Recent events have caused many people to reach out and ask, “Is COVID-19 causing a housing crisis?” The quick answer is no. Many of us have experienced financial hardships and losses during previous recessions, but understand that the crisis we’re dealing with today is related to health, unlike the financial crisis of 2007 and 2008. There are five reasons why this isn’t a housing crisis:
1. Appreciation. There’s a big difference between the six-year period that led up to the housing crisis of 2008 and the six years leading up to our current situation. Last time, there was a much higher rate of appreciation than we’re seeing today—the highest level of appreciation in the last six years isn’t even as high as the lowest appreciation rate before the ‘08 crisis. Prices have been rising a lot lately but not nearly at the rate they were before when we had runaway appreciation, which led to many problems.
2. Mortgage credit. The mortgage credit availability index released by the Mortgage Bankers Association gauges the level of difficulty to secure a loan. Before the last crisis, the index peaked at 868.7, when in the six years before our current situation, it peaked at 152.1. The higher the number, the easier it is to get a loan, meaning that it was much, much easier to get a loan during the housing bubble, which led to the crash. The guidelines put in place to rectify the bubble have stuck around, meaning that we’re not about to crash because of numerous subprime loans.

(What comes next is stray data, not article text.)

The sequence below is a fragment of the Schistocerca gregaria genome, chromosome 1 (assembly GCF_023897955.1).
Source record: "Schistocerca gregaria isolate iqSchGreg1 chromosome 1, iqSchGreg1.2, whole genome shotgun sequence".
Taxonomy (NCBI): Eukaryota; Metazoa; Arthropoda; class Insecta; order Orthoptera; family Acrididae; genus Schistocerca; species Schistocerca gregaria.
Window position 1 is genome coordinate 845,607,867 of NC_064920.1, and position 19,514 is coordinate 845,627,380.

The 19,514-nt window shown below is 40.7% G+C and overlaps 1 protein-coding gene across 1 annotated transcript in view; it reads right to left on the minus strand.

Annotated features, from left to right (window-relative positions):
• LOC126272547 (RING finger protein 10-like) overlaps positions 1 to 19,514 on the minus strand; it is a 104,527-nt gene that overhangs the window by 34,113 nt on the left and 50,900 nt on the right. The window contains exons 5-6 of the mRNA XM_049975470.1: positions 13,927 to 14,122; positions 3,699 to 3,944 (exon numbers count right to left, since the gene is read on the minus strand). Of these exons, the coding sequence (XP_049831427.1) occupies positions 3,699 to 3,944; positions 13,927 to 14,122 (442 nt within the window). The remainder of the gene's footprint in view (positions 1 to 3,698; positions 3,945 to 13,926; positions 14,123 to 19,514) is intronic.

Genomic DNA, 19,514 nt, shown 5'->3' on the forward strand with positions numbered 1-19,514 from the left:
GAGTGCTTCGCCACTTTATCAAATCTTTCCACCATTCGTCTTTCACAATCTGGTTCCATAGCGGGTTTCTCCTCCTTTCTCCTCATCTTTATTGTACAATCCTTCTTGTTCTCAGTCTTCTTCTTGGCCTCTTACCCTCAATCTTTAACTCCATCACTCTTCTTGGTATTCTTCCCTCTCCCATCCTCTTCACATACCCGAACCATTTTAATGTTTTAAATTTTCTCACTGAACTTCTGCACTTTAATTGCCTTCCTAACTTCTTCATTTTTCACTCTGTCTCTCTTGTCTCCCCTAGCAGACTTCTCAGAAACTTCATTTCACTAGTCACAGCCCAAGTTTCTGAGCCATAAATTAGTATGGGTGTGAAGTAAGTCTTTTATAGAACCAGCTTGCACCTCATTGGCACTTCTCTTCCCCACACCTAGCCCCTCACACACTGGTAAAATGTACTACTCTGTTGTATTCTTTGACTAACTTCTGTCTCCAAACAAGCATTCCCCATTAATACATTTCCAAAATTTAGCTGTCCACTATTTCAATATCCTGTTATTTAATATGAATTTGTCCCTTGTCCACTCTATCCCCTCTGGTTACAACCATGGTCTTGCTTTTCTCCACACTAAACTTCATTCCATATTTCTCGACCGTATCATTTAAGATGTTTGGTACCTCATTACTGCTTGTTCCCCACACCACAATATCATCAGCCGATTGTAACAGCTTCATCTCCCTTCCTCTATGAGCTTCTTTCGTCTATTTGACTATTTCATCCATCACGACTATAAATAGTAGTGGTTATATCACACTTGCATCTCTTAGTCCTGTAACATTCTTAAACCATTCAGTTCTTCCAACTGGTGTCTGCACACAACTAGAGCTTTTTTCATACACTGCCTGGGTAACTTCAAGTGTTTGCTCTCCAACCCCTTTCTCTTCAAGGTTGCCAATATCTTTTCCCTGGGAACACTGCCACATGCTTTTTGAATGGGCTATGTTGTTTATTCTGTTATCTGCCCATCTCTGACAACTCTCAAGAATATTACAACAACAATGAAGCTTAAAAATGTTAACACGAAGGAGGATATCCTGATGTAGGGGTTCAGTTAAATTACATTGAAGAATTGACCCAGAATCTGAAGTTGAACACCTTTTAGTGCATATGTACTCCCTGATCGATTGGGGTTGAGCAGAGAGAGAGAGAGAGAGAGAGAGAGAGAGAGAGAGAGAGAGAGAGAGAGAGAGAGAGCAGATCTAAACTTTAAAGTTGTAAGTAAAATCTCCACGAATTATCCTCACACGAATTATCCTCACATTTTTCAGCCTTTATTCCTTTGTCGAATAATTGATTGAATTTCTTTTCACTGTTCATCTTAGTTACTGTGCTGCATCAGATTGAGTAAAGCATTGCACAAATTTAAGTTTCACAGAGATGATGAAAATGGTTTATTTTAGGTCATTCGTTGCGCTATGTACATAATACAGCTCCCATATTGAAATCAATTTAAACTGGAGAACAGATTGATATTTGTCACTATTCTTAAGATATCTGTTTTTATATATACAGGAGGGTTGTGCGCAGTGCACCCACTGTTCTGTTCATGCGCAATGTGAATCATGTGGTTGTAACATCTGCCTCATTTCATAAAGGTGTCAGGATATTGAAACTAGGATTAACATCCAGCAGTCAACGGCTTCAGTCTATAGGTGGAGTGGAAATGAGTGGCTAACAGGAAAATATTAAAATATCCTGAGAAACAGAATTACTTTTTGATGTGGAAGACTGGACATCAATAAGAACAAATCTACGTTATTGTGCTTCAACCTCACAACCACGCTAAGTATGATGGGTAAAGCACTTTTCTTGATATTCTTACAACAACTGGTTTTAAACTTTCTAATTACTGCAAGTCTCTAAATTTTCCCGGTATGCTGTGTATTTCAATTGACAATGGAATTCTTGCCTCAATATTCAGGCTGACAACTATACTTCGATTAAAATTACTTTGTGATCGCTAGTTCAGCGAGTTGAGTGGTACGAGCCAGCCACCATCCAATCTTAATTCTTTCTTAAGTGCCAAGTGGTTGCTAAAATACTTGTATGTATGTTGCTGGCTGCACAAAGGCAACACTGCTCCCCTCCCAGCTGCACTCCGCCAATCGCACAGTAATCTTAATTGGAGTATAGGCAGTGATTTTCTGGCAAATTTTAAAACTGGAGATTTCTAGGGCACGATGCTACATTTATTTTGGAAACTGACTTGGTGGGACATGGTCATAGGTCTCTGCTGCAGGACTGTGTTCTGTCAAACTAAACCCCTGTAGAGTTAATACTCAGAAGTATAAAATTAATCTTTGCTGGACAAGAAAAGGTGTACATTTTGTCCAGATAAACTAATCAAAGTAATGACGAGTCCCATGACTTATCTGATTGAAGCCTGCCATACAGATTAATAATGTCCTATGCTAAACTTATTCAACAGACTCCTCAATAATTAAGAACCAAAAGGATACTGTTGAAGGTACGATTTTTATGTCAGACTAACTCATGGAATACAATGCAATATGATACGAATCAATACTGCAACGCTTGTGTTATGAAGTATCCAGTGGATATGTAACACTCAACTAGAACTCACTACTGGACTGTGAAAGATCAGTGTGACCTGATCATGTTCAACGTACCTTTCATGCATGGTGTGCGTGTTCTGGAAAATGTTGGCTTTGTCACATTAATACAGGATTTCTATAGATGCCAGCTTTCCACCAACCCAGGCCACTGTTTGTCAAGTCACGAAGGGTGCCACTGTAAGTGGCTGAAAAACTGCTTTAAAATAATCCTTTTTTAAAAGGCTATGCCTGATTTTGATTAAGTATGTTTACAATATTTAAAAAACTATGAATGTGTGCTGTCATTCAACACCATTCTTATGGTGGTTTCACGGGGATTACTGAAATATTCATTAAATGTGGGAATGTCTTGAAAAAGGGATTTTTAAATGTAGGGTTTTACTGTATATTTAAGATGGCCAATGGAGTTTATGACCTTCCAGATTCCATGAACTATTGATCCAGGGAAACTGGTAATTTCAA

3. The number of homes for sale. We’re still experiencing a shortage of inventory. In Santa Clarita, we have 343 available homes on the market, and the properties range from manufactured homes to multi-million dollar custom homes. The lack of supply is making it difficult for prices to go anywhere if there isn’t any competition.
4. Use of home equity. We also need to compare how people were accessing their equity during the last crisis and how they’re doing so today. Back then, many were taking cash-out refinances on their home to finance their lifestyles. Today, however, banks have tightened guidelines and people are more cautious about how they’re using their equity.
5. The amount of equity. Today, close to 54.3% of homes across the country have at least 50% equity, and many people own their homes free and clear. That means that people today are less likely to walk away from their homes. Last time, many people got into bad loans and had no incentive to stick it out so they walked away.
The bottom line is that the COVID-19 crisis is creating different challenges for our nation compared to the housing crisis of 2008. It’s still a crisis, but we just wanted to make sure that you had the proper perspective on how to look at the current state of our market.
If you have any questions about your home or options regarding buying, selling, or refinancing, feel free to reach out to us.